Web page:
[Intro comment by ~burning woman~ ]
My Italian blogger friend Shera made me aware again today of Virginia Woolf’s novel length essay, Three Guineas, on how wars may be prevented. I was reminded of my own claim that if ways haven’t worked in the past there is little point in going back to them to seek answers to repeating problems. What is desperately needed is open minds that are not afraid to seek for new solutions and new answers to old problems. Yes such thinking defies the Establishment, the Matrix set-up, the Patriarchy and dethrones the old dogs of war, but hello, isn’t it high time? Speaking for women in particular, how long are women expected to, and willing, to send their own children to be slaughtered in old men’s wars? How long before we all, women and men, realize that the war-makers are now fully engaged in war not just against people but against the very environment that makes it possible to exist on planet earth? How long “must” we support these psychopathic predatory monsters who run governments, banks, militaries, exploitative corporations? If we don’t stop them, we can be sure of one thing: nature will, and it will not differentiate between them and us – we will be eradicated as the virus we have become. Is that then our choice, deliberate self-imposed genocide? Is that our sign that we possess a superior intelligence?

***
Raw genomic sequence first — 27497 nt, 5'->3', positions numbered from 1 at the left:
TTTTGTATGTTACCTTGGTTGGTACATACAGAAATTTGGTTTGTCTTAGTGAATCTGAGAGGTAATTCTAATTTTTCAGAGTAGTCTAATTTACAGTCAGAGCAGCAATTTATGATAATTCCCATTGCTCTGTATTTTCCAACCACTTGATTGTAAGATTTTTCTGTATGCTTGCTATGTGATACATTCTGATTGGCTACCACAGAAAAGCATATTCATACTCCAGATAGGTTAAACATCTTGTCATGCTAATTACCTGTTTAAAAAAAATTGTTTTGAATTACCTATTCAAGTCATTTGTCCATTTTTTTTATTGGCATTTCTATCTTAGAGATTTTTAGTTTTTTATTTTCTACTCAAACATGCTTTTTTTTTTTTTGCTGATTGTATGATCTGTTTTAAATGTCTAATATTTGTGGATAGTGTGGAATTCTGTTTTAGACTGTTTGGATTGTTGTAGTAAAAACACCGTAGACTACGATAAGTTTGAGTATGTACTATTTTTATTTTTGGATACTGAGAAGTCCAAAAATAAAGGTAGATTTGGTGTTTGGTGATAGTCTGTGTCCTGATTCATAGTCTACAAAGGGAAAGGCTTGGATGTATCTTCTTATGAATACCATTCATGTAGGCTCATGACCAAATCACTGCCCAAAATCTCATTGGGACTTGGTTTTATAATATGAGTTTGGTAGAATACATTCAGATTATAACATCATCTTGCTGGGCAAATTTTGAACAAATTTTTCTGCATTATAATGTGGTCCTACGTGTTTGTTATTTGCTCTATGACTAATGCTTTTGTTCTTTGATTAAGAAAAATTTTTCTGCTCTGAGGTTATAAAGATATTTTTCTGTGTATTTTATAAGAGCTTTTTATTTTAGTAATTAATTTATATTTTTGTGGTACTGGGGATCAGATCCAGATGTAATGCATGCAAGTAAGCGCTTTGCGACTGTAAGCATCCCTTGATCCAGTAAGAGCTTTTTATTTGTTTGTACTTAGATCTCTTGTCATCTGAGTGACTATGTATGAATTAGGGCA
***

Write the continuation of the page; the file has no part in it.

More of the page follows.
From the source:
Three Guineas is an extended essay by Virginia Woolf. Published in 1938 alongside the building world political tensions that would become World War II, it is structured as a letter-form dialogue in a series of questions and answers with a man who starts by asking her how one might prevent war. Woolf wrote Three Guineas in response to three questions that were lingering at the forefront of her mind. The first is the question of how war should be prevented; the second is why there is little government funding for the education of women; and the third is why women are prohibited from doing professional work. Woolf’s dialogue creates the effect of privacy in which truth can be more fully disclosed. It ties together the subjects of war and feminism, stemming mainly from Woolf’s visits to Nazi Germany and Fascist controlled Italy in the early 1930’s.
See the rest of this summary at: https://www.supersummary.com/three-guineas/summary/